Portland's Green Gems
Just 7 miles southwest of downtown Portland, we visited Gabriel Park. Around 1890, Swiss immigrant Ulrich Gabriel bought this land to tend for his dairy herd and produce his “Pine Creek Dairy” products. Portland purchased the land in 1950, and today, “Gabriel Acres” is a popular destiny for urban explorers who want to escape the crowds. After an easy hike through native forests and hilly lawns, we reached the summit and, despite the clouds, were rewarded with a beautiful view.
Woods Memorial Natural Area
The Woods Memorial Natural Area is another magical woodsy escape in Portland’s suburbs. This 36-acre gem, located 5 miles southwest of downtown Portland, has well-maintained and well-marked trails. The trails were a little slippery since it had been raining a lot. However, the lush green, the stream at the bottom with the little bridges, and the work of art we found – a mandala created from fresh petals of different colorful flowers – made our short walk a pleasant experience.
Maricara Natural Area
Although Maricara Natural Area is surrounded by residents, the short hike through the 17 acres made us believe we were in the middle of nature with a wetland, a stream, and a second-growth forest. It certainly deserves to be named “The Jewel” of southwest Portland.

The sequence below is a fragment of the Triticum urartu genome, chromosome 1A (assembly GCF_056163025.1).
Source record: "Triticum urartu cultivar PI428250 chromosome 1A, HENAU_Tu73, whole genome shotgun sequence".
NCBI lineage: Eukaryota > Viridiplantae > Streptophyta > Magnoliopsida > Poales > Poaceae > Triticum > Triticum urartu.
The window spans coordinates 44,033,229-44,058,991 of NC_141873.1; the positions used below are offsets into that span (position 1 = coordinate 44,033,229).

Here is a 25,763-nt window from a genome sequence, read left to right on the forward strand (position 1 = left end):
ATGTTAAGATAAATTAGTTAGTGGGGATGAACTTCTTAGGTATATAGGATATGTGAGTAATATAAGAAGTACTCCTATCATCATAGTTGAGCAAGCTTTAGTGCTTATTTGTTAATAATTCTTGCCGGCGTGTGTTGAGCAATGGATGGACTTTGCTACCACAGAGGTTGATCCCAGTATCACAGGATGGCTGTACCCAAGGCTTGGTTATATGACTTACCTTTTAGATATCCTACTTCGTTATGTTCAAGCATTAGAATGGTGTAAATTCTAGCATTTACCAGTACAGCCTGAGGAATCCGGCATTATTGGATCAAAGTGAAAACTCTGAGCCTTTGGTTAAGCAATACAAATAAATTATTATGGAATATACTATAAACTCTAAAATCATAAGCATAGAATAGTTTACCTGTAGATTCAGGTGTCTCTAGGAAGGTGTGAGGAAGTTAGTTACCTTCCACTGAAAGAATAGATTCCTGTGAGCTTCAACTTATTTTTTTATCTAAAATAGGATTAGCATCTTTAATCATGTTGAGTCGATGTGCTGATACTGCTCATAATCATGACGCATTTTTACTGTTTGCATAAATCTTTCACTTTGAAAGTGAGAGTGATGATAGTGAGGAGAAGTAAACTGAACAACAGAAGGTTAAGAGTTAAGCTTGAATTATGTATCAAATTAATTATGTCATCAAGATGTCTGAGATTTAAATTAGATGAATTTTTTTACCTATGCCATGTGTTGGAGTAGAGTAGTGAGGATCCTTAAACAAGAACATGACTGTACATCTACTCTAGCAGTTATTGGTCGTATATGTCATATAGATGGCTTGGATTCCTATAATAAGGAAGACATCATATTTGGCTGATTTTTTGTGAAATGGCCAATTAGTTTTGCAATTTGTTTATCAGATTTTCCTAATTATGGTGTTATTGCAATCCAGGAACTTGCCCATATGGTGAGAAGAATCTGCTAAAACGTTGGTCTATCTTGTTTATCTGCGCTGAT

Tryon Creek State Natural Area
Tryon Creek State Natural Area is 7 miles from downtown Portland and offers up to 8 miles of trails. We combined several trails, including the Terwilliger Trail, Iron Mountain Trail, S Creek Trail, Old Main Trail, Middle Creek Trail, and Maple Ridge Trail. Unfortunately, we did not enjoy the panoramic views due to the sudden downpour. Nevertheless, we now understand why this 658-acre park with lush greenery in the heart of Portland is Southwest Portland’s most visited forested attraction.
River View Natural Area
The River View Natural Area, a 146-acre city park, was heavily logged until the 1950s. In 2011, it was acquired by Portland Parks and Recreation, which began a process of restoration and reforestation. While the park lacked official trails and signage, we explored its wild beauty by following unpaved paths and enjoying the resurgent forest. The park’s transformation is a testament to nature’s resilience, with towering trees reclaiming the land once cleared for logging.
With just 26 acres, Marshall Park is a hidden gem in Southwest Portland. The park was donated to the City of Portland in 1951 by F. C. and Addie Marshall, who had devoted their time and effort to transforming an abandoned quarry into a charming little park for public use.
The park’s centerpiece is the Marshall Cascades, a mesmerizing cascading waterfall in Tryon Creek. The creek tumbles down a narrow canyon, creating a breathtaking spectacle of rushing water and sculpted rock formations. We enjoyed our short but enjoyable walk.